"Why is my email broken?" was the title of a blog post today by my friend, Ernie the Attorney. He begins, "Almost everyone I know who uses email extensively for work is overwhelmed by email….Some people declare 'email bankruptcy,' which means that they delete all the emails in their inbox and then start from scratch. And these are the optimists!"
Today, I'm going to give you the step by step instructions on how to declare e-mail bankruptcy in a more positive and less drastic way. Let's call it an E-mail Chapter 13 Reorganization instead of a "straight bankruptcy."
Let's restate the problem first. It is important for all of us to recognize that we are essentially powerless over e-mail. Yes, for most lawyers, it is and will remain a problem. The reason is simple. We could probably deal with processing the e-mail we receive if all we had to do was read it and then delete it or file it. But much e-mail comes with a task– an assignment, even if the only task is replying to the e-mail. People e-mail us trying to get us to do all sorts of things from important work assignments to watch funny YouTube videos to meeting after work for a beer. You cannot do it all! You have to triage.
But today we will discuss how to do a reasonable e-mail bankruptcy. This isn't for those of you who are a little behind in your reading. This is for those of you who have over10,000 e-mails in your inbox, those who are receiving threats from the IT Department that they will delete them for you if you cannot handle it and those who are being blamed by everyone in the office when Outlook crashes or the system is just slow.
This is not a good system for filing e-mails. But it will clear out your inbox and it is something lawyers can live with because we all have the fear of deleting that critically important e-mail. The solution requires either Adobe Acrobat (not the free Reader) or Nuance's PDF Converter Pro. The details below are for Microsoft Outlook.
Depending on your backlog and personal level of paranoia, this could take a hour hour or two.
- Note the number of e-mails in your inbox, so you can feel good about your accomplishment when you stop. Look at the oldest e-mail to see the month and year.
- Right click on Mailbox at the top of your Mail Folders. Select New Folder and name if for the month and year of your oldest e-mails (e.g. 2007 February or February 2007)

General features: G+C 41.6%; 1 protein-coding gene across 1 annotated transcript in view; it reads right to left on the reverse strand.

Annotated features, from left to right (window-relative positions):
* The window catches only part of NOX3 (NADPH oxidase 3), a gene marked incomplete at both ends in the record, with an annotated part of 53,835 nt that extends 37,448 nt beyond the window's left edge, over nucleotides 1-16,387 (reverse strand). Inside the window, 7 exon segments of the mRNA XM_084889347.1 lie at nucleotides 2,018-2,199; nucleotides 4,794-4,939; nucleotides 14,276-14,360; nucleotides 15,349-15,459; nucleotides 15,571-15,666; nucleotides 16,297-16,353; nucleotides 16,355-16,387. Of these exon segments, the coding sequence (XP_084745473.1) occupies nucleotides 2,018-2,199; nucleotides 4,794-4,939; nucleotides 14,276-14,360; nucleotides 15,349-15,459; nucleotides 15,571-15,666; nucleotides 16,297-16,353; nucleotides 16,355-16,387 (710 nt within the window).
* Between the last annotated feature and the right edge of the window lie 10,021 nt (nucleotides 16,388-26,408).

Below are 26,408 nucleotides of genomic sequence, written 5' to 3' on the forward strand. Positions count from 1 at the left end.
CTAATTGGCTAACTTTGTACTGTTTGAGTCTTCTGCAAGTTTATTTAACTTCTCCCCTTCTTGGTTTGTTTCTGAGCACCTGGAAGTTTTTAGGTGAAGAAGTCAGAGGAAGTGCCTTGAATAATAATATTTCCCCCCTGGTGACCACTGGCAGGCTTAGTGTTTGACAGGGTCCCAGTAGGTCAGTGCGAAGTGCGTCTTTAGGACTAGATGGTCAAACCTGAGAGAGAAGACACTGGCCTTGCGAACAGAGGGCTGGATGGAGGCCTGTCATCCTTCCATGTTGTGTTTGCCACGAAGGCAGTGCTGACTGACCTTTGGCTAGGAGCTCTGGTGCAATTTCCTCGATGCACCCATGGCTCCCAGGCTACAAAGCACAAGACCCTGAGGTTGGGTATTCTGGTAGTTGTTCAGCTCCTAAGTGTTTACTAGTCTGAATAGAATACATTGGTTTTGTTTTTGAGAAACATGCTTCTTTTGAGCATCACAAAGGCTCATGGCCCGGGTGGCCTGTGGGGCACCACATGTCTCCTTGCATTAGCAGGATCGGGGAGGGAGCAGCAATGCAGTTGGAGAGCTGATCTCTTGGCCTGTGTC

- Go to the bottom of your inbox and select that oldest e-mail. Then scroll up until the last e-mail of that month. While holding down the Shift key, click on that e-mail. You should now have selected all of the e-mails in the oldest month of e-mail in your inbox.
- Move these e-mails to your new February 2007 folder. You can either drag and drop and right click on the selected list and move all of the e-mails there.
- Now that all of your February 2007 e-mails are in one folder, here is your chance to scroll through and see if there are any important client e-mails that need to be filed elsewhere. Note: Be careful with your time here or you will kill the whole project. You can find them later if you need to do so.
- Now create a New folder on your network somewhere on a drive that is backed up regularly. Call it Archived E-mail.
- Here's the good part. Now click on the Adobe icon at the top of your e-mail client and create one single PDF from all of the e-mails in that folder in one easy step. This may take a while to process, but this one step can combine hundreds (or thousands) of e-mails into one single PDF file. You can glance at this PDF to see how nicely organized they are within this file.
- Now delete your February 2007 folder.
- Create a March 2007 folder and repeat the process. You can decide how far to take this. But your inbox will certainly have a lot less in it as you do this and the IT department will be happy.
- If it happens that you actually do need to see or print an e-mail that you have archived through this process and you know the date you can open the correct folder and look for it. Otherwise you can use Adobe's search function or some other desktop search tool to do full text searches of your Archived E-mail folder to locate e-mails.
The next step is the hardest. You need to come up with an improved plan to review, delete and file e-mails so you don't have to file bankruptcy again. But if not, you now know how to mass-archive.